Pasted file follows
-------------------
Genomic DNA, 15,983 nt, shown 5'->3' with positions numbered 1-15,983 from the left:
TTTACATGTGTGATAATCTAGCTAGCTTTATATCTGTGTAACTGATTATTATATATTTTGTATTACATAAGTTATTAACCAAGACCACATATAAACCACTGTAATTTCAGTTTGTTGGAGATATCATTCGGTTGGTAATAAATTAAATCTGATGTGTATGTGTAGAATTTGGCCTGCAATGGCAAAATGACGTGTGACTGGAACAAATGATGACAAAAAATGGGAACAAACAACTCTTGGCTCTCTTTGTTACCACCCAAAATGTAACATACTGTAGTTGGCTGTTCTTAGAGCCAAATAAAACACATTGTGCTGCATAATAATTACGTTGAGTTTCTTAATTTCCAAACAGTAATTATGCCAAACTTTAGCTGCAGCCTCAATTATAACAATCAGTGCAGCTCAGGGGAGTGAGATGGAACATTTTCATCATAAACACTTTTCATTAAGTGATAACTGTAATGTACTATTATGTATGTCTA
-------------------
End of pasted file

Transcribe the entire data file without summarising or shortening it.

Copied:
Genomic DNA, 15,983 nt, shown 5'->3' with positions numbered 1-15,983 from the left:
TTTACATGTGTGATAATCTAGCTAGCTTTATATCTGTGTAACTGATTATTATATATTTTGTATTACATAAGTTATTAACCAAGACCACATATAAACCACTGTAATTTCAGTTTGTTGGAGATATCATTCGGTTGGTAATAAATTAAATCTGATGTGTATGTGTAGAATTTGGCCTGCAATGGCAAAATGACGTGTGACTGGAACAAATGATGACAAAAAATGGGAACAAACAACTCTTGGCTCTCTTTGTTACCACCCAAAATGTAACATACTGTAGTTGGCTGTTCTTAGAGCCAAATAAAACACATTGTGCTGCATAATAATTACGTTGAGTTTCTTAATTTCCAAACAGTAATTATGCCAAACTTTAGCTGCAGCCTCAATTATAACAATCAGTGCAGCTCAGGGGAGTGAGATGGAACATTTTCATCATAAACACTTTTCATTAAGTGATAACTGTAATGTACTATTATGTATGTCTA